However, that does not mean you absolutely have to use a walkthrough to beat The Whispered World. If you listen to the dialogs and pay attention to the clues, the majority of the puzzles are doable. After getting past a few of the more whimsical challenges, you may even find yourself better appreciating the game's internal sense of logic. The game is also generally good at outlining your objectives. You may not know all the steps required to get there, but you'll usually have a very clear idea of what you are ultimately trying to achieve.

In addition to puzzle-solving and exploration, The Whispered World features a fair amount of interaction with other characters. The conversations may help you figure out what to do next or provide background information about the game's world. There are also a few occasions where the dialogues themselves contain puzzles. For the most part, the characters you meet are fitting for the game's fantasy setting. From the grumpy train operator to the two talking rocks you encounter in Autumn Forest, the cast is colorful and consistently entertaining. However, a few of the conversations drag on a little longer than they should. Some of the dialog options do not add anything of value to the game. They are neither humorous nor important to the story. For instance, during an early section of the game, you have the opportunity to suggest several ideas to Sadwick's elder brother Ben. Each idea ultimately gets rejected, making the entire conversation fairly pointless. Some of the dialogues could have certainly used more streamlining.

Since conversations are an important element of the game, it is worth noting that the voice-acting is adequate. None of the performances are particularly memorable, but the voices do fit the characters. For instance, when you first begin the game, Sadwick's high-pitched whining may seem a little annoying. However, if you take into account that Sadwick is supposed to be a little boy, the voice is actually quite appropriate.

The Whispered World uses a mouse-driven interface that should be familiar to most adventure gamers. A single click on the left mouse button moves Sadwick to the desired location on the screen. Each location has one or more hotspots. Holding the left mouse button while hovering over one of these hotspots brings up the action coin interface. The game provides three icons to interact with each hotspot. Clicking on the 'eye' icon provides a description of the object. Since Sadwick is the one making the observations, this means you will hear a certain amount of whining and complaining regardless of which item you examine. The 'mouth' icon is generally used to talk to other characters. There are also a few occasions where you have to use this icon for a special action such as blowing a horn. The 'hand' icon is used to pick up inventory items or use objects. The inventory is accessed with a right mouse click. Here you can select items and use them on other objects in the environment. It is also possible to combine inventory items. Finally, pressing the space bar reveals all the hotspots at a given location.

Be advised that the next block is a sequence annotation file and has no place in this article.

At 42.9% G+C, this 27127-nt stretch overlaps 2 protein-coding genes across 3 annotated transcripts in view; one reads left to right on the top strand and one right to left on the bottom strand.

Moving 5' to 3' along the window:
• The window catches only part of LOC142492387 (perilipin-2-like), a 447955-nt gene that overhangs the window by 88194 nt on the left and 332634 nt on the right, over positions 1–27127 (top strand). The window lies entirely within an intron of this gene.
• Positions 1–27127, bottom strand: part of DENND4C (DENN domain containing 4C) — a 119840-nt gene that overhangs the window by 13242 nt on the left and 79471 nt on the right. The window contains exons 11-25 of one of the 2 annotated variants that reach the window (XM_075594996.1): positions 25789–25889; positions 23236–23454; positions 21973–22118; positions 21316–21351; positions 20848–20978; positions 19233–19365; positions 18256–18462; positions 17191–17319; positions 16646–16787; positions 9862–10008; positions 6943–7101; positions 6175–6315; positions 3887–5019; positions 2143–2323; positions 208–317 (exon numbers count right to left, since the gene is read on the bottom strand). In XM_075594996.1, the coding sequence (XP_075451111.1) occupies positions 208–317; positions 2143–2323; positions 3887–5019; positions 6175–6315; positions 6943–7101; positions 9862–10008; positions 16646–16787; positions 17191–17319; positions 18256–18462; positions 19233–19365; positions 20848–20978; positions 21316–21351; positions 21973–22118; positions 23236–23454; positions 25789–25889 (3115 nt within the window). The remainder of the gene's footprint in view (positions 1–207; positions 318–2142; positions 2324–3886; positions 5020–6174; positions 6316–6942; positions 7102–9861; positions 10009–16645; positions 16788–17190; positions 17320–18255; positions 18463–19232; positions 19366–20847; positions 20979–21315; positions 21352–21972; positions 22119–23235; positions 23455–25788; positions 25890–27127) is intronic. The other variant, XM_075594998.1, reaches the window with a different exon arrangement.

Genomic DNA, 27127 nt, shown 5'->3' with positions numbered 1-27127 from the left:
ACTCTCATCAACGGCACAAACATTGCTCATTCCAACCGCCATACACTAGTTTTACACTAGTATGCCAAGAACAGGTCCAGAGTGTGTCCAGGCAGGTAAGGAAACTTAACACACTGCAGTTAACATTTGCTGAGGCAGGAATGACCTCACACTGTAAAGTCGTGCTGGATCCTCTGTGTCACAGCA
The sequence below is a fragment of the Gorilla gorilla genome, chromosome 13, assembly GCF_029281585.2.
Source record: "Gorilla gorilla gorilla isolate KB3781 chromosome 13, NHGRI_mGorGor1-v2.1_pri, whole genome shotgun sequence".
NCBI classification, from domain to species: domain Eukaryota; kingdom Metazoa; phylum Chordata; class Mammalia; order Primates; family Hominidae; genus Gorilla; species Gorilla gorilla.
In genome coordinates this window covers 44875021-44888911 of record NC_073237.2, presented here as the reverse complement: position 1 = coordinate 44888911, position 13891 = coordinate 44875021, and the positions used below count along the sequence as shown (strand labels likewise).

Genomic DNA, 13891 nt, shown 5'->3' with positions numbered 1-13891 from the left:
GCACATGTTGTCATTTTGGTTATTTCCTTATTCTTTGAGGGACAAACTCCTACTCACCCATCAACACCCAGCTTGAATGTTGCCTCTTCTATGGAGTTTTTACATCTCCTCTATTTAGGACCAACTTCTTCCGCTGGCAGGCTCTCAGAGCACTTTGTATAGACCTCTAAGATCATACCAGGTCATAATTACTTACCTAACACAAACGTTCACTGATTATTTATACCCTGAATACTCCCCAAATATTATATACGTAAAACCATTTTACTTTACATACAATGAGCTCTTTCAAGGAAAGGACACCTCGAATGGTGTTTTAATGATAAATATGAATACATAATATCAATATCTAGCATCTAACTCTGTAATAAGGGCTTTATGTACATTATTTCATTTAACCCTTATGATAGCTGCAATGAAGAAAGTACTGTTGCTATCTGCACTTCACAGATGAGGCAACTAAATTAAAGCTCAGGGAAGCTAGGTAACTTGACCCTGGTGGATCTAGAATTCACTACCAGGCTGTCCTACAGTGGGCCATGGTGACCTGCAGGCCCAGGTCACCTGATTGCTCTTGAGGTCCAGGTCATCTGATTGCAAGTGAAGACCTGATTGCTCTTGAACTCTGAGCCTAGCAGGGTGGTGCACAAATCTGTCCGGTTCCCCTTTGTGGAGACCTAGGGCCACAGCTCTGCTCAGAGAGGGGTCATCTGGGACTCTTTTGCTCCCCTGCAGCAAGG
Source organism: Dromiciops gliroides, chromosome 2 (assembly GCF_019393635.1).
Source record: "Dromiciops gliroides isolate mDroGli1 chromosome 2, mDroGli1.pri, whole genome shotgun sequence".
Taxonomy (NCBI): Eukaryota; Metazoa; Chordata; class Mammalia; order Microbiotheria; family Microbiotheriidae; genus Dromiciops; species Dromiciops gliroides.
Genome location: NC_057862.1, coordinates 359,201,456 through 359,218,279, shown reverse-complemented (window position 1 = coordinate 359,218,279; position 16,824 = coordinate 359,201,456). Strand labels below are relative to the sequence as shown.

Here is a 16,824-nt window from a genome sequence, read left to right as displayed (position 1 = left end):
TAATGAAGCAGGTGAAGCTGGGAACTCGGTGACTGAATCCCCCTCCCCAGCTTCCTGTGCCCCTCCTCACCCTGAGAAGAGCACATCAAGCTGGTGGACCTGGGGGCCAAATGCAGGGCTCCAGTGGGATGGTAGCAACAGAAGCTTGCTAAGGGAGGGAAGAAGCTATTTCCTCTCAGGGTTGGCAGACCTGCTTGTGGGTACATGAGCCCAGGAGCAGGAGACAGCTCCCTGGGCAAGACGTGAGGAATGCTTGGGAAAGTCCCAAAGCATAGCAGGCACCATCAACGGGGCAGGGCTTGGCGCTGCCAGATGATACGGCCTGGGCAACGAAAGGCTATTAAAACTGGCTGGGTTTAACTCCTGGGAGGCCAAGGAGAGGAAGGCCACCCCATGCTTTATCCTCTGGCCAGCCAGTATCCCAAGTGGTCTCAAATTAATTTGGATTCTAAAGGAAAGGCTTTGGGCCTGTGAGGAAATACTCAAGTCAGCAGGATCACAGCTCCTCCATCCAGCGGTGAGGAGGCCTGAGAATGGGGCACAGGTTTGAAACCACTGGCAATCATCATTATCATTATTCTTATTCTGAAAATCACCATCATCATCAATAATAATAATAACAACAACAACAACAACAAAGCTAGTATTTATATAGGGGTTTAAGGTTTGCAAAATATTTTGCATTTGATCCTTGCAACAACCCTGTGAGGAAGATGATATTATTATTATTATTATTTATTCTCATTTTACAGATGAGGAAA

Unfortunately, despite the simple interface, the game does suffer from some technical issues. First of all, there are some stability problems. During my first time through The Whispered World, I took six unsolicited trips to the desktop as the game crashed. Luckily, The Whispered World does have a 'continue' option on the main menu. In case of a crash, this feature allows you to resume the game from where you left off. Nevertheless, frequently saving your progress would be a good idea as you play through the game.

A second technical issue is with the screen resolution. The Whispered World does not provide players the option to adjust the resolution settings. You have to use the default configuration when you launch the game. This works fine, unless you have a wide monitor or try to play the game on a laptop. On a wide screen, the display is unable to adjust properly. The image gets stretched to fill the size of the monitor. The characters and the background objects look slightly distorted. While this should not create significant problems on most monitors, it is certainly noticeable. It is a shame that a game that boasts such beautiful graphics was shipped with an issue that hurts the visual presentation.

Between the long conversations, offbeat puzzles, and relatively large number of locations to explore, each chapter of The Whispered World should easily take several hours to complete. Players should expect to spend about fifteen hours before reaching the ending. However, the game's conclusion leaves something to be desired. First of all, there is a very abrupt change in tone during the last few minutes of the game. The narrative style sharply changes as the ending sequence begins. A smoother transition and perhaps a more suspenseful build-up to the conclusion would have been appreciated. In addition, the ending utilizes a somewhat overused story-telling mechanism. Anyone familiar with a significant number of books, movies, or games will have encountered the basic concept of this conclusion at least once. Every story does not need a unique and original ending. But at least for me, a different resolution would have felt more appropriate for Sadwick's journey.

In the end, The Whispered World is an entertaining experience marred by several minor issues. Some of the conversations drag on for too long without adding much value to the game. There are a couple of technical issues, and the payoff at the end of your fifteen-hour journey is lacking. A few of the puzzles and Sadwick's continuing complaints may also get annoying. On the other hand, the gorgeous backgrounds and the interesting fantasy setting make Sadwick's world a delightful place to explore. Amusing characters and humorous moments create a nice contrast with the underlying sorrowful story. Sadwick makes for a compelling protagonist whereas Spot is a fascinating sidekick. There is a satisfying amount of content spread across the game's four chapters. If you appreciate fantasy-themed adventure games and if you are up for a challenge, The Whispered World is most certainly worth a look. It is lacking in certain aspects, but it still manages to deliver an enjoyable experience.


PC System Requirements:
Windows® 7/XP/Vista/2000
32 bit CPU: 2GHz
256MB graphic card compatible with DirectX® 9.0
3 GB HD space